While the literature has demonstrated the importance of drinking cognitions for understanding drinking behaviors, this area remains understudied among Latinx youth. Alcohol expectancies are cognitions that individuals develop regarding the probabilistic anticipatory effects of alcohol use that influence initiation and continued use of alcohol (e.g., people act like better friends after a few drinks of alcohol) (45, 46). The scant studies on Latinx youth replicate findings on general adolescent populations indicating that positive alcohol expectancies (expectation of positive outcomes from drinking) predict alcohol use (47–49). Even less is known about generational or gender differences in alcohol use expectancies among this group. Results from one study indicated that there might not be differences in positive or negative expectancies (expectations of poor outcomes from drinking) between first- and second-generation immigrants (24).
Among youth broadly, alcohol cessation expectancies, or expectancies about the consequences of stopping drinking or decreasing alcohol intake (50), are associated with lower rates of alcohol initiation among non-drinkers (51). Among drinkers, positive cessation expectancies predict less alcohol consumption and alcohol-related problems (50, 52). Research on cessation expectancies among Latinx adolescents is almost non-existent. One cross-cultural study found that Latinx students reported more peer-social and positive global cessation expectancies compared to the other ethnic groups (50).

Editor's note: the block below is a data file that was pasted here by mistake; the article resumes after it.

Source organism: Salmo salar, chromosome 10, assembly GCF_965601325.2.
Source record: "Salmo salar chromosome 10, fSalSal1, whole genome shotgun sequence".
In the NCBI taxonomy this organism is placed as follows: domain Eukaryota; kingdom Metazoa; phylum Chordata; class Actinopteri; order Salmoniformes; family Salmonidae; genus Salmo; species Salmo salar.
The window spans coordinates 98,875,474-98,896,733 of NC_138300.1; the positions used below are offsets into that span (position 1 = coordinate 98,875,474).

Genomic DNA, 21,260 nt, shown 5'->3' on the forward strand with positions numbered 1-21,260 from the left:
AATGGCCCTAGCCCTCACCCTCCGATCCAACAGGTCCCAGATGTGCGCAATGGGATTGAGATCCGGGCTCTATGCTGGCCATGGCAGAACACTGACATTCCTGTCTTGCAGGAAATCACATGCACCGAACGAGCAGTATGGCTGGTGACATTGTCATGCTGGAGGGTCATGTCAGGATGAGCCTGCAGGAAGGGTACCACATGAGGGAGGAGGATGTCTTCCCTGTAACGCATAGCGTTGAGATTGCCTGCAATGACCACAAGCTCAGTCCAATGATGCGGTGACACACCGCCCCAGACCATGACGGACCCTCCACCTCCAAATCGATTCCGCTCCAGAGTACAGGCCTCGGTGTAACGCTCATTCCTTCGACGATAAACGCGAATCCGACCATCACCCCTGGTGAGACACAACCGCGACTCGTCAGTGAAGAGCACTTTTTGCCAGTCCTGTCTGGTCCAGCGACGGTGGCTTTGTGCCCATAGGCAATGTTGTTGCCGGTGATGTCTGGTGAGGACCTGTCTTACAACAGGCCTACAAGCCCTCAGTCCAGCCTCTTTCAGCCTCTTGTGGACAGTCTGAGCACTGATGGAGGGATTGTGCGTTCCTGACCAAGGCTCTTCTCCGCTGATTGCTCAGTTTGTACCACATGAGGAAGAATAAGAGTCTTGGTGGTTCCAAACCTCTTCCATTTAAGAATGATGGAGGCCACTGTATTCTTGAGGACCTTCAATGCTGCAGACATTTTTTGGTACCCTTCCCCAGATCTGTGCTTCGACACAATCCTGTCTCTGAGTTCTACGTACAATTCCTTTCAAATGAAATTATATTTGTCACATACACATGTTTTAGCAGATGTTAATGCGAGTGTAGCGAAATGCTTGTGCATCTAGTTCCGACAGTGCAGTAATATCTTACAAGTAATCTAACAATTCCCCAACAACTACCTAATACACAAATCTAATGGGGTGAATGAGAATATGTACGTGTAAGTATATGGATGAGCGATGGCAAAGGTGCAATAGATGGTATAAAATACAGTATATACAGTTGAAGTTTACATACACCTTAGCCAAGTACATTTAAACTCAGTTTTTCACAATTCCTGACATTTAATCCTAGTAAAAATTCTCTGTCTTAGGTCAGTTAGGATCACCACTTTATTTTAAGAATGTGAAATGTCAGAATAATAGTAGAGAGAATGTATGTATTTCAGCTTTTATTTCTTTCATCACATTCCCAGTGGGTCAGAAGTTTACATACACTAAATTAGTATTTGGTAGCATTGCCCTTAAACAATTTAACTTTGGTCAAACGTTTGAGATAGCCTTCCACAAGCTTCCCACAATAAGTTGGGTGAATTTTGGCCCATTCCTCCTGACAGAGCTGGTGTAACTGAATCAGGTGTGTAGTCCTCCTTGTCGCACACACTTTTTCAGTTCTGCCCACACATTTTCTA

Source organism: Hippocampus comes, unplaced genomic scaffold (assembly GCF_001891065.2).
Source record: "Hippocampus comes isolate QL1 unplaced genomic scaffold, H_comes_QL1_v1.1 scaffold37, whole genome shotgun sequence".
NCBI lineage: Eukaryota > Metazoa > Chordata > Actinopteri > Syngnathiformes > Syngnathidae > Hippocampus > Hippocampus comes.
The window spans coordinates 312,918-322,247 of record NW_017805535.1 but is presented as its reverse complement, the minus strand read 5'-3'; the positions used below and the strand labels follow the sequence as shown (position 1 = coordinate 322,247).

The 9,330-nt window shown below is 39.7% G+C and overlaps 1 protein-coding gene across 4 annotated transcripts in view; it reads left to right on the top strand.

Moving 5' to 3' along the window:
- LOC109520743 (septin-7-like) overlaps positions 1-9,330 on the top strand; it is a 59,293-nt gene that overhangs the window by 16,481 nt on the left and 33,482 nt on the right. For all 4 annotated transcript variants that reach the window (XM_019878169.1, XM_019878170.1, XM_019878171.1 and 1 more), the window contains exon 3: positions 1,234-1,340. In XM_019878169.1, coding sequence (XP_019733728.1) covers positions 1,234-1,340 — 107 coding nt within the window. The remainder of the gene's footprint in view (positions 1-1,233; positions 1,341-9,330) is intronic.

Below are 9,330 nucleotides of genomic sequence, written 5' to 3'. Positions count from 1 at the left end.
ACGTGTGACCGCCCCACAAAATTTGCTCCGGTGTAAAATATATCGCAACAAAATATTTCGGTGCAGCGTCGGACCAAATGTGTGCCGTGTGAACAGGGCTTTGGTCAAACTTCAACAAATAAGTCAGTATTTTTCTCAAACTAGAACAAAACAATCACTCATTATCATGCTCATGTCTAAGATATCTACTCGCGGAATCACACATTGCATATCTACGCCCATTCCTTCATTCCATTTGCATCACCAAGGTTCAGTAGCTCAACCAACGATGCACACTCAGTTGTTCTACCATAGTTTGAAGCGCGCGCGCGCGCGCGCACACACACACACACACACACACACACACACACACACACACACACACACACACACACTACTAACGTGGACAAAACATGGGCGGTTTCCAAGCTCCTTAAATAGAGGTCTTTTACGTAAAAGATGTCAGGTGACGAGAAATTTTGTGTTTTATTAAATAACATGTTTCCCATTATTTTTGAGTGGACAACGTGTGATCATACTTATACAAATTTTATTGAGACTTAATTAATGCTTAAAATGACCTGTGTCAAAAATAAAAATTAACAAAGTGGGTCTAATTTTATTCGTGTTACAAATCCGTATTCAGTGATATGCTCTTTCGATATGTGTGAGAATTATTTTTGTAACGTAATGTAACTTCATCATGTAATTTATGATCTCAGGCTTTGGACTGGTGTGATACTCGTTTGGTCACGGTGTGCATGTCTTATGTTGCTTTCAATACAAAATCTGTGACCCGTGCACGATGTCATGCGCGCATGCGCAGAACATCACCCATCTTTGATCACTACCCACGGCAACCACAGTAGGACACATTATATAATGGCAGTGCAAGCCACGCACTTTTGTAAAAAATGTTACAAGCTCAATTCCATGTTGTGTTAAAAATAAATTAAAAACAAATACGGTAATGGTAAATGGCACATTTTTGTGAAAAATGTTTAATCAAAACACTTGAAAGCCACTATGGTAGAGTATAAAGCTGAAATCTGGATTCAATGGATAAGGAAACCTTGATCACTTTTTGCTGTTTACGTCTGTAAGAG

Perceptions of peer alcohol use and intention to drink in the future are also important cognitions associated with concurrent and future alcohol use among adolescents. Peer perception of use is strongly associated with youth alcohol use over and above actual peer use (53, 54). Studies among Latinx youth indicate that second-generation adolescents endorse higher perception of peer use than their first-generation counterparts (24, 35). Importantly, these studies also demonstrated that this generational difference in perception of peer use mediated the relationship between immigrant generation and substance use. Further, intention to drink in the future captures motivation for actual behavioral change (14). While there are few studies that examine intentions among Latinx youth, drinking intentions have been found to prospectively predict alcohol use among primarily first-generation immigrant adolescents (39) and adolescents who identified as Mexican or Mexican American (55). More studies are needed to understand how these cognitions may differ by gender across immigrant generation.
The Current Study
Evidence-based interventions aimed at reducing progression to hazardous alcohol use delivered in schools represent a promising avenue to reach underserved at-risk youth groups, including Latinx adolescents. While interventions adapted to the needs of specific ethnocultural groups are effective and, in some contexts, most appropriate (10, 13, 56), adapting school-based interventions for one ethnocultural youth group is not always indicated [e.g., (12)] or feasible given the diversity of student bodies. On the other hand, EBIs open to students regardless of ethnic background and experience with alcohol may be advantageous in reaching wide numbers of students. Project Options was developmentally tailored to the needs of adolescents, taking into consideration empirical findings regarding self-change processes and correlates of treatment efficacy. Preliminary studies suggest that Project Options successfully engaged Latinx youth across schools that differed in ethnic diversity and composition (20) and demonstrated positive group therapeutic processes for this ethnic group (21).